The purpose of this exploratory study was to examine if any relationship exists between a cross-section of 48 fourth-grade elementary-school students in one suburban intermediate school, thirty miles from a large northeast metropolitan city, and their artistic judgments regarding the seven elements of art; color, form, line, shape, space, texture, and value. Each of these elements of art affects our senses and might offer a better understanding of an individual. This study employed a mixed methods interdisciplinary approach, to identify viewpoints that were shared among children, and the works of art. Four Q-models emerged from the data, and were identified as: (1) Colorful and Eye-catching; (2) Perplexity and Animals; (3) Multiple Components; and (4) Nature.
Q-methodology, a form of factor analysis, was utilized for its suitability in facilitating children's participation in research. The use of Q-methodology allowed participants to be competent contributors regarding their behavior without speaking. These findings lead to a better understanding of students' likes; which can increase awareness and engagement; strengthen motivation; and lead to better performance in school.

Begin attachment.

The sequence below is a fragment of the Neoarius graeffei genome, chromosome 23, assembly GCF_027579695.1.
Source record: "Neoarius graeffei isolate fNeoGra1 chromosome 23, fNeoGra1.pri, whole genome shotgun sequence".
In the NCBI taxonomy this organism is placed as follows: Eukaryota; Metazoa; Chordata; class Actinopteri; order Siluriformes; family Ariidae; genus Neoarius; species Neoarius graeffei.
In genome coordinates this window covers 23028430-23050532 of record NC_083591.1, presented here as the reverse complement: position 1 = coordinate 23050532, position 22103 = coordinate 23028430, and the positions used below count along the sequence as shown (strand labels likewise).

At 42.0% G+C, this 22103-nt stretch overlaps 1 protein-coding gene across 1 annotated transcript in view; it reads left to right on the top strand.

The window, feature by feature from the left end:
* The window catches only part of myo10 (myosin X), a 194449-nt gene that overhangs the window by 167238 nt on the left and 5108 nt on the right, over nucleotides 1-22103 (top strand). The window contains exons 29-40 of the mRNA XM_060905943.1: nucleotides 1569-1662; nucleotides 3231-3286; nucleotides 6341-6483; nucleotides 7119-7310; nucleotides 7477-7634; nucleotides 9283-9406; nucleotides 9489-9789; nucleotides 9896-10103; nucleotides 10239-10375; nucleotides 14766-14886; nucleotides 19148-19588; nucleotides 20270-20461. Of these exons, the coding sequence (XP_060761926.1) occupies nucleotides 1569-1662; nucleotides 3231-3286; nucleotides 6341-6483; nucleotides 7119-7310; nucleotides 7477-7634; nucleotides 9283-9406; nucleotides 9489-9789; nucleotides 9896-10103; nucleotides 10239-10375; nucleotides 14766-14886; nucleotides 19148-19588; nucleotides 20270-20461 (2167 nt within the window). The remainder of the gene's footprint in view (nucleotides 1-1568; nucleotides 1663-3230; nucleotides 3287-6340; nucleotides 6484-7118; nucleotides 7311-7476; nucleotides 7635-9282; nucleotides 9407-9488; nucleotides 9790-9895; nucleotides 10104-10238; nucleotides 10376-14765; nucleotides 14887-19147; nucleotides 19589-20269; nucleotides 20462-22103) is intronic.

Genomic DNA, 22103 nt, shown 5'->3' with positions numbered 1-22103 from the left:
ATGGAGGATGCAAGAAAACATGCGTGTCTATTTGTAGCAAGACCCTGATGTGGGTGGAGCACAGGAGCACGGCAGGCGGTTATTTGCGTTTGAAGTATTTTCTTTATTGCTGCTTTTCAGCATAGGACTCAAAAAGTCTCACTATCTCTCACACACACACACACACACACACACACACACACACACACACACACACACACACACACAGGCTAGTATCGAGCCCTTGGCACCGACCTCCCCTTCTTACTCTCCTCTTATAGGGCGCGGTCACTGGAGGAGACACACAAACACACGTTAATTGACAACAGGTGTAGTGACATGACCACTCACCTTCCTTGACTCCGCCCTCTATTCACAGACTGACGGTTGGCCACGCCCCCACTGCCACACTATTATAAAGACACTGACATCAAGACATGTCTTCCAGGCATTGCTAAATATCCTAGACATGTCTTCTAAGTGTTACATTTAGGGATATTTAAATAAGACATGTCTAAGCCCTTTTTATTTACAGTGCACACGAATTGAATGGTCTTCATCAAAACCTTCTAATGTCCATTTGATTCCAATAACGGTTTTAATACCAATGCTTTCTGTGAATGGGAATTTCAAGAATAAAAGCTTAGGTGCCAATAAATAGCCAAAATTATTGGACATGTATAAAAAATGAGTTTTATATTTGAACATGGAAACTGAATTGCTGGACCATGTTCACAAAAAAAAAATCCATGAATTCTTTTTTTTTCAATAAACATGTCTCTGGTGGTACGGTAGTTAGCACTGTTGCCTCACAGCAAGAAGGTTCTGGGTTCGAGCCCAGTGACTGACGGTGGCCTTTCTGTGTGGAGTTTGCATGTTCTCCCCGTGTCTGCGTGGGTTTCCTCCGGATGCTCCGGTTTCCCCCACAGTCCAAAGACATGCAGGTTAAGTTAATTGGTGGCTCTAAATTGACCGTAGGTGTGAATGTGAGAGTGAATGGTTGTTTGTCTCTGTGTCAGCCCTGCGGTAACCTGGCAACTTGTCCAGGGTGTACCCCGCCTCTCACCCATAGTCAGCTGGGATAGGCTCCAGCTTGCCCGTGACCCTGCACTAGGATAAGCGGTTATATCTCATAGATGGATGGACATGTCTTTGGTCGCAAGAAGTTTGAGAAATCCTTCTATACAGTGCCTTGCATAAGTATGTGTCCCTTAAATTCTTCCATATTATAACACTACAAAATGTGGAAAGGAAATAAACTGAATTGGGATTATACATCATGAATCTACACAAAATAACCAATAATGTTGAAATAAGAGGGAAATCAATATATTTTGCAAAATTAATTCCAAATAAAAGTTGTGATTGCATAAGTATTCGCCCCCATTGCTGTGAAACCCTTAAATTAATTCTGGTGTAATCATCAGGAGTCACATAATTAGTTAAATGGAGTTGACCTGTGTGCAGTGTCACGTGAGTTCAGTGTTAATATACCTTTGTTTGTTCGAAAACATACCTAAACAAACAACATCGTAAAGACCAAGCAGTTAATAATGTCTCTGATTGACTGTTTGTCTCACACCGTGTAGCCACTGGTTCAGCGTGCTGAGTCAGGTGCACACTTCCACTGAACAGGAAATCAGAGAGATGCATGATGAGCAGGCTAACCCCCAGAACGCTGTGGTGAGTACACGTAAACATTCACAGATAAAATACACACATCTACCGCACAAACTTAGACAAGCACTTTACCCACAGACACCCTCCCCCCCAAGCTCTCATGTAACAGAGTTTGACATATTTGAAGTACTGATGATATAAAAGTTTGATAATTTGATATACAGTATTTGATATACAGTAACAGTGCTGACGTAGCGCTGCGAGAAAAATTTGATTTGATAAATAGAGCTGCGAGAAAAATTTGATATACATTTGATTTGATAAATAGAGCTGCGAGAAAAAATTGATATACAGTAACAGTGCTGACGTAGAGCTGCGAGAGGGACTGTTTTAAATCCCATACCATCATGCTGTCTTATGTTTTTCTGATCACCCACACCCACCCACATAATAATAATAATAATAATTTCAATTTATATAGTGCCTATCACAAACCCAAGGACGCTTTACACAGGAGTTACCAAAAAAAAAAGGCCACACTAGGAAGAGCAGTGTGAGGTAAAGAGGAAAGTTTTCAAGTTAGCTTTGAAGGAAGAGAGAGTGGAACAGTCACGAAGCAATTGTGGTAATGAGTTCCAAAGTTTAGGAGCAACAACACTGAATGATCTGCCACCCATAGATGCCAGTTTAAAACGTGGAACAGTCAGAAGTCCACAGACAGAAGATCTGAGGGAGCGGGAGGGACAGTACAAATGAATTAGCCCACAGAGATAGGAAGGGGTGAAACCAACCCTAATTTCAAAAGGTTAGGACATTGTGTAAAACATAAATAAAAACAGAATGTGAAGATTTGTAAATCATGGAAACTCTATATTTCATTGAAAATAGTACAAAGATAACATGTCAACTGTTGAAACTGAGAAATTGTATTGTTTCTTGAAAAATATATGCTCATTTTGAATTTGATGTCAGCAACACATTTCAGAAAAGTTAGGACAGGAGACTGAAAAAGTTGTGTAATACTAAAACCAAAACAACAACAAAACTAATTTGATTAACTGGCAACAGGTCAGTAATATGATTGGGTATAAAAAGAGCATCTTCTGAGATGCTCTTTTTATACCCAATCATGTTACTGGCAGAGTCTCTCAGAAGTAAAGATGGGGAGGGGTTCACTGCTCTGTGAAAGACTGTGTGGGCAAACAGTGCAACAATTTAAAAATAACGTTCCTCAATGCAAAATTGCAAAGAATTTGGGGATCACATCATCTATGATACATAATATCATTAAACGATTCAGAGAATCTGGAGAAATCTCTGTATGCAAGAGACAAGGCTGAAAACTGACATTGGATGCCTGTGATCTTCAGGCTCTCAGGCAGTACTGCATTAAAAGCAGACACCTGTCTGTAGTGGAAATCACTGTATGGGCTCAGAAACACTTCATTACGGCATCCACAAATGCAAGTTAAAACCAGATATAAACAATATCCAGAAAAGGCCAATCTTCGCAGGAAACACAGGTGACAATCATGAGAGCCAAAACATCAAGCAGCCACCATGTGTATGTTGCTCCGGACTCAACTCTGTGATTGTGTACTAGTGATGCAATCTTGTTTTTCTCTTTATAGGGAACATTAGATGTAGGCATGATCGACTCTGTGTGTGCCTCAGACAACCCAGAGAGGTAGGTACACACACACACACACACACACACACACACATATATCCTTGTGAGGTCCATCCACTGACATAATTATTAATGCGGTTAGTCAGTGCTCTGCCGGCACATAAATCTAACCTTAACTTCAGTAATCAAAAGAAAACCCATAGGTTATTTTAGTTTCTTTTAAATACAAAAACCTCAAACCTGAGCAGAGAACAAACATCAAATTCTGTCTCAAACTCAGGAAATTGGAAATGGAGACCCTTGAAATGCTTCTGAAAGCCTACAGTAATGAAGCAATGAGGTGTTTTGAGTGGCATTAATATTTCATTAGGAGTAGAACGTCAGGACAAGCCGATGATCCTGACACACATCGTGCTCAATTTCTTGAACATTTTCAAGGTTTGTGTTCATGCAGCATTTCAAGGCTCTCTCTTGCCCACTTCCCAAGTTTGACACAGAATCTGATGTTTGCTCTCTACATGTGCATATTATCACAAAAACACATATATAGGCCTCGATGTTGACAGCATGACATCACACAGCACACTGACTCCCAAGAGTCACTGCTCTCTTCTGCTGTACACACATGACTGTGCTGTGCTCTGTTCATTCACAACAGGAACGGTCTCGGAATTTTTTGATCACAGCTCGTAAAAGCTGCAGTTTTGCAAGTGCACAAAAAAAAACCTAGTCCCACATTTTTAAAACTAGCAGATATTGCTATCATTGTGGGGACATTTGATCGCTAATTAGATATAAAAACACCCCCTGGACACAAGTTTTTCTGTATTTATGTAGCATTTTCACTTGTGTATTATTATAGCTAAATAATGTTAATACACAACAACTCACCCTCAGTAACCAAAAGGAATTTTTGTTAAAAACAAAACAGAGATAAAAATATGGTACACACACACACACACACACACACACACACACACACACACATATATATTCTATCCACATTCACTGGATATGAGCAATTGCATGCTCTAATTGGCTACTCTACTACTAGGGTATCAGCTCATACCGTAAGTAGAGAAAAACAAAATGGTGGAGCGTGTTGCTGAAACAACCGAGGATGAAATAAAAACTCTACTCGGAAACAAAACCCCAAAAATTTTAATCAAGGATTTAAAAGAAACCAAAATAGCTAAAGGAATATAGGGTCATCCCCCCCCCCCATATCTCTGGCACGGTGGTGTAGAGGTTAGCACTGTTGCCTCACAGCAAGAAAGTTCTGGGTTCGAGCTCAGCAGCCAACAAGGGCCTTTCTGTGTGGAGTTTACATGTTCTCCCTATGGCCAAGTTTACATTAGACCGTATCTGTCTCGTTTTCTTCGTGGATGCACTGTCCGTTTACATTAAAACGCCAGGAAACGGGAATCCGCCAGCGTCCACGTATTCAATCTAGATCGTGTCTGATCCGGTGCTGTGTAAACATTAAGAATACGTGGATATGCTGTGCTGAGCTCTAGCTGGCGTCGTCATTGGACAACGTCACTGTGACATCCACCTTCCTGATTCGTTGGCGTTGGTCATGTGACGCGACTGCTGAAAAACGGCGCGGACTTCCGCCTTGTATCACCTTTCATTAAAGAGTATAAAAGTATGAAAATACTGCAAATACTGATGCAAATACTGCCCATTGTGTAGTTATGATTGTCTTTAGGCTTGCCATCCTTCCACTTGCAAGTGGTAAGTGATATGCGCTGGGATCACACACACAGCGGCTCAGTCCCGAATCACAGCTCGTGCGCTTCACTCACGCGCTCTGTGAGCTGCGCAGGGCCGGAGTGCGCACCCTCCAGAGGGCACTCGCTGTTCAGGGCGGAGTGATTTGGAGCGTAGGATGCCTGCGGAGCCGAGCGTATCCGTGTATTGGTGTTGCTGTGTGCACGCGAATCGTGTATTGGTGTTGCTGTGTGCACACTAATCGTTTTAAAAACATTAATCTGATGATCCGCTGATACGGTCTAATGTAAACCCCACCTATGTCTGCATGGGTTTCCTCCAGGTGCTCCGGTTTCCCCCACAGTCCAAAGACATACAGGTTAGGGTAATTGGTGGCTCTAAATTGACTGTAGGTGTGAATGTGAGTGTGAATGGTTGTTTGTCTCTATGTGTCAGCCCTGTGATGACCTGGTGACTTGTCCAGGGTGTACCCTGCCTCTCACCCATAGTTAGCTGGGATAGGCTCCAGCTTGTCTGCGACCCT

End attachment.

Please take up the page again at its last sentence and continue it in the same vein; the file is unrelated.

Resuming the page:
Participant characteristics included: gender, ethnicity (Asian, Black, Hispanic, and White students), socioeconomic status (SES), academic and artistic ability. Findings showed that each of these characteristics were salient factors. The results of this study support the visual arts in schools; can contribute to curriculum development; teacher education; policymaking; text book visuals; and to the field of neuroaesthetics. Keywords: behavior, fourth-grade students, seven elements of art, Q-methodology
|Advisor:||Hammond, Jan P., Smith, June Ann|
|Commitee:||DeRose, Mary, Lester, Paula, Rudnitski, Rose|
|School:||Long Island University, C. W. Post Center|
|Department:||Interdisciplinary Educational Studies|
|School Location:||United States -- New York|
|Source:||DAI-A 76/04(E), Dissertation Abstracts International|
|Subjects:||Art education, School administration, Elementary education, Educational psychology, Ethnic studies|
|Keywords:||Art curriculum, Behavior, Fourth-grade students, Neuroaesthetics, Q-methodology, Seven elements of art|
Copyright in each Dissertation and Thesis is retained by the author. All Rights Reserved
The supplemental file or files you are about to download were provided to ProQuest by the author as part of a
dissertation or thesis. The supplemental files are provided "AS IS" without warranty. ProQuest is not responsible for the
content, format or impact on the supplemental file(s) on our system. in some cases, the file type may be unknown or
may be a .exe file. We recommend caution as you open such files.
Copyright of the original materials contained in the supplemental file is retained by the author and your access to the
supplemental files is subject to the ProQuest Terms and Conditions of use.
Depending on the size of the file(s) you are downloading, the system may take some time to download them. Please be